Lists can significantly improve web content when used properly. Readers want short, succinct content, and lists provide streamlined information. However, lists must use appropriate HTML in order to be accessible. When lists use simple text formatting, some visitors may not realize that they’re reading a list.
HTML solves this problem by explaining the semantic structure of the content — in other words, software that accesses the page will understand that the page contains a list, which allows the software to take appropriate actions. This can be enormously beneficial for people who use assistive technologies.
Poor list implementation creates accessibility issues.
To understand why, consider how real-world users interact with your site. Many people with vision disabilities use screen readers to access content. Without semantic structure, these programs might read all of the information on a page in the order that it appears. If the content contains a plaintext list, the screen reader will often read that content as a single paragraph, which can be frustrating and confusing.
Other users may use hotkeys to jump from one section of a site to the next. If the list is in plaintext, they might mistakenly believe that they can move from one list item to the next — and instead, the hotkey might send them to the next section of the page.
Optimal HTML prevents these types of negative experiences. If a user with vision disabilities uses a screen reader, for instance, the program might inform them that they’re beginning a list or simply pause after reading each list item. In either case, the user won’t hear a confusing jumble of sentences. Proper semantics can also improve navigation for people who don’t use a keyboard and mouse to browse your site.
With that said, you’ll need to consider several factors in order to use HTML effectively.
Decide whether the list is the best format for the content.
Some lists don’t actually need to be lists, and you might improve your site’s readability by using other techniques. Before adding a list to a page, consider whether the content would work better as a series of paragraphs with headings.
Ideally, each item in a list will be brief. If you’re writing long paragraphs after each item — like we’re doing in this article — you might consider changing the list items into heading tags like <h2> and <h3>. These tags are intended to break up longer subsections of a topic.
Users will still be able to scan the content to find the information they need, since assistive technologies recognize heading and subheading tags as structural elements. Our article on subsection headings provides more guidance for using <h2>, <h3>, and other heading tags properly.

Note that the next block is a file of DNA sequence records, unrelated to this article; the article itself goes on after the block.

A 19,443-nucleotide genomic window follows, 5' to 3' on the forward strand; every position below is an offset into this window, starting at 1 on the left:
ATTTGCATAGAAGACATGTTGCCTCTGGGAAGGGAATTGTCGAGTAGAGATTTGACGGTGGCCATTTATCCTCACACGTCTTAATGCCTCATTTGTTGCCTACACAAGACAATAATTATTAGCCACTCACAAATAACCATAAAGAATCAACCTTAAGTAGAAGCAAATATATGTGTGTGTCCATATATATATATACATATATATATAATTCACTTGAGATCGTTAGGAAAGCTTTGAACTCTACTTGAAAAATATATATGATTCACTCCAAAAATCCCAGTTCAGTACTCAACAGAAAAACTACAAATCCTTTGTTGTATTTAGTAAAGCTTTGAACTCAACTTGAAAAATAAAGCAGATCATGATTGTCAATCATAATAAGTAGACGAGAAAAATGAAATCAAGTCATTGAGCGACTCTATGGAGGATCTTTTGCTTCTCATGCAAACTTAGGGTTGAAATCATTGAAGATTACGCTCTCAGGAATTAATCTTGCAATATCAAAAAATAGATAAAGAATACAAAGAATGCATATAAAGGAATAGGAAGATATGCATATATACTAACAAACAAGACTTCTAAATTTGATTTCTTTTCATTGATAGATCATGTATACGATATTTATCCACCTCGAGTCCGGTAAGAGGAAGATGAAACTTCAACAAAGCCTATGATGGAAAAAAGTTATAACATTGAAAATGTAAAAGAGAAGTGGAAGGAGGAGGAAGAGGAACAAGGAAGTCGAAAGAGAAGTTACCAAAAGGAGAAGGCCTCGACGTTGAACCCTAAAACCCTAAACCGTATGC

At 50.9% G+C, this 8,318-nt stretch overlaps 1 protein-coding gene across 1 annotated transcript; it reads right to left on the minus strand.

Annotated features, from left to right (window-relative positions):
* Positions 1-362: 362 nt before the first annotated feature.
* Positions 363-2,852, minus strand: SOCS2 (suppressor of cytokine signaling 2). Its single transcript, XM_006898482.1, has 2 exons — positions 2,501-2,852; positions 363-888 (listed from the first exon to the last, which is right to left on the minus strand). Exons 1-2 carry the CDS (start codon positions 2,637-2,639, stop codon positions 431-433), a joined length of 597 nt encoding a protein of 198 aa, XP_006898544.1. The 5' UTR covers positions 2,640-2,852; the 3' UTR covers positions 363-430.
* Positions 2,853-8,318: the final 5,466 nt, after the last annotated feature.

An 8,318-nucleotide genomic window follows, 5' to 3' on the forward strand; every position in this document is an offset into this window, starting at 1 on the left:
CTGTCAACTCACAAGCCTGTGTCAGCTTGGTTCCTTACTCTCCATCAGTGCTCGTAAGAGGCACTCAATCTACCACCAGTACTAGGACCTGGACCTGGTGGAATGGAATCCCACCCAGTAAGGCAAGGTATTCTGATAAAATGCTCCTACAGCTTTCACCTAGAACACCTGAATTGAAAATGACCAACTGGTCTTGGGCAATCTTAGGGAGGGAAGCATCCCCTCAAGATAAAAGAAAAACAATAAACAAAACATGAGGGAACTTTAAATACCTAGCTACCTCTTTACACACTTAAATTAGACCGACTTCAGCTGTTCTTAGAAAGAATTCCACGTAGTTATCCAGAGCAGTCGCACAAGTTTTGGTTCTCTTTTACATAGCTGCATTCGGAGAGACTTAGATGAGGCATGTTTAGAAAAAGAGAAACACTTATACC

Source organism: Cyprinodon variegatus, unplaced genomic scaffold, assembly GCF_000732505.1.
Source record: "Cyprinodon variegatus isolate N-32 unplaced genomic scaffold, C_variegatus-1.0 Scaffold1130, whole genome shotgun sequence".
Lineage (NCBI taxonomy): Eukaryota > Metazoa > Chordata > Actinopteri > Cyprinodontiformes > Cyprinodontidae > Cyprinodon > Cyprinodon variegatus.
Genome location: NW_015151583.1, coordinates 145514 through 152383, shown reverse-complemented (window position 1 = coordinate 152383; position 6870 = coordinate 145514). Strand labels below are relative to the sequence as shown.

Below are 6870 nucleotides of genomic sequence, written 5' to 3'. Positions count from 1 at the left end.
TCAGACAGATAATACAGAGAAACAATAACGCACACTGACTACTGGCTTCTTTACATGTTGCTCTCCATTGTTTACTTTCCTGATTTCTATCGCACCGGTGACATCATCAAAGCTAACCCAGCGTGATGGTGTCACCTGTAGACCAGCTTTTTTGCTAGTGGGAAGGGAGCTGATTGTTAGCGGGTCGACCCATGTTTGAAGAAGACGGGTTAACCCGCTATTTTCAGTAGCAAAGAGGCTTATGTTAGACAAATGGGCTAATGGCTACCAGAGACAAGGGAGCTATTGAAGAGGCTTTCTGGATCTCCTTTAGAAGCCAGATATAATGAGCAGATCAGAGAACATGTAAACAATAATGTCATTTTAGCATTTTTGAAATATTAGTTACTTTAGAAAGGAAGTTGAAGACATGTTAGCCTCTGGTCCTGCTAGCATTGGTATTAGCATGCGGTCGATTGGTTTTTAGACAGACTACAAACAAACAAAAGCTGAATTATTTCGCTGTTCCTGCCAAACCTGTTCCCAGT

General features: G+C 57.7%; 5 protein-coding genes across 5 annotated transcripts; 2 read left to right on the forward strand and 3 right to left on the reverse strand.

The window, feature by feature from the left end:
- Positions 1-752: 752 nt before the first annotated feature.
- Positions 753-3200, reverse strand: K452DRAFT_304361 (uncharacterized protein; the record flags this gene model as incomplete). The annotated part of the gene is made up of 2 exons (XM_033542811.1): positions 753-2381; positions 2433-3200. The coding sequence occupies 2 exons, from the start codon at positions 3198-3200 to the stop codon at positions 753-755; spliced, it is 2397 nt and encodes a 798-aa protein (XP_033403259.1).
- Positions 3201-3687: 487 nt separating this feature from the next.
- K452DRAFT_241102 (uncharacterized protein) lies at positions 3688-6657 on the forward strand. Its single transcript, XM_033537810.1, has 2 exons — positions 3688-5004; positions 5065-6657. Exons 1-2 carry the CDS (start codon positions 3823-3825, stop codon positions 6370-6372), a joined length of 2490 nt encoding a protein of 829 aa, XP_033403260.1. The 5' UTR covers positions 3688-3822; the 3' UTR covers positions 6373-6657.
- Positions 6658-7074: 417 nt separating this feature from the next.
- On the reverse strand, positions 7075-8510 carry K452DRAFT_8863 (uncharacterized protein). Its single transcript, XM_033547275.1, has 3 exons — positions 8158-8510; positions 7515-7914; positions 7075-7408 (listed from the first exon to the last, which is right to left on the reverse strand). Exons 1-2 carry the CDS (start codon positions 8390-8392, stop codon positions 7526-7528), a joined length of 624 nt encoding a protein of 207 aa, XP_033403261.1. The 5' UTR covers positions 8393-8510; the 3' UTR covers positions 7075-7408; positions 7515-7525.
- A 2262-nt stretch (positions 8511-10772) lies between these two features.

Use the right type of HTML list.
If you’ve decided to use a list, make sure to use the appropriate HTML. Your options include:
- Unordered Lists - Identified by the <ul> tag, these lists group items without a particular order. The list you’re reading right now is an example of an unordered list.
- Ordered Lists - Identified by the <ol> tag, ordered lists display related items in order. If you want list items to be sequenced with numeric or alphabetical identifiers (for instance, 1. Go to store, 2. Buy eggs., etc.), you’ll want to use an ordered list.
- Description Lists - Identified by the <dl> tag, description lists provide descriptions or definitions for grouped items. Description lists are frequently used for glossaries and recipes.
Each item in an unordered or ordered list should be identified with <li> and </li> tags. This allows software (and search engines) to distinguish between different list items.
Description lists work slightly differently. The <dt> tag indicates the name of each item, while the <dd> tag indicates the item’s description (or other value). For example:
<dd>A small bird that lays eggs.</dd>
<dd>An invertebrate animal that swims in water.</dd>
Regardless of which list you choose, make sure to properly tag each item. Depending on your content management system, a list may display properly without proper semantic HTML — but if that HTML is missing, the user experience will suffer.
Use Nested Lists Where Appropriate
An HTML list can also include nested items. A nested list is essentially a list within a list. To create them, you’ll use the same tags as with the earlier examples, but within the primary (or parent) list. Web browsers, screen readers, and other technologies will recognize the nested list as a subdivision of the primary list. For example, you might write:
<li>Granny Smith Apples</li></ul>
That HTML would be displayed as:
- Gala Apples
- Granny Smith Apples
Nested lists aren’t always appropriate, but if you decide to use them, make sure to use proper HTML. Don’t rely on visual cues alone.
Lists are excellent tools for improving longform content, as they help your users perceive and understand information. Proper semantic markup makes lists more useful to all of your users — not just people with disabilities — and makes website maintenance much easier over time.